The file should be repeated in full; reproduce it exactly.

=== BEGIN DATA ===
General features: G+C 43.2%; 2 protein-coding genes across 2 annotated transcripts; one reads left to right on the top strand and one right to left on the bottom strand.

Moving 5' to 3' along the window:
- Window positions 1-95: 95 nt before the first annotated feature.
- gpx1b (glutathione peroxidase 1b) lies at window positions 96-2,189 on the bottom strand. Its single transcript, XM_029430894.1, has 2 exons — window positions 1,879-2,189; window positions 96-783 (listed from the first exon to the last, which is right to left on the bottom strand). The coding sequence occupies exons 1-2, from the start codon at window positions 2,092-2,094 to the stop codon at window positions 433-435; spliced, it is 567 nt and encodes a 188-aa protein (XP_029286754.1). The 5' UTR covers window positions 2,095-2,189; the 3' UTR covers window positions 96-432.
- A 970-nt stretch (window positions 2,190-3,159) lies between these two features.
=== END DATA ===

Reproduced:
General features: G+C 43.2%; 2 protein-coding genes across 2 annotated transcripts; one reads left to right on the top strand and one right to left on the bottom strand.

Moving 5' to 3' along the window:
- Window positions 1-95: 95 nt before the first annotated feature.
- gpx1b (glutathione peroxidase 1b) lies at window positions 96-2,189 on the bottom strand. Its single transcript, XM_029430894.1, has 2 exons — window positions 1,879-2,189; window positions 96-783 (listed from the first exon to the last, which is right to left on the bottom strand). The coding sequence occupies exons 1-2, from the start codon at window positions 2,092-2,094 to the stop codon at window positions 433-435; spliced, it is 567 nt and encodes a 188-aa protein (XP_029286754.1). The 5' UTR covers window positions 2,095-2,189; the 3' UTR covers window positions 96-432.
- A 970-nt stretch (window positions 2,190-3,159) lies between these two features.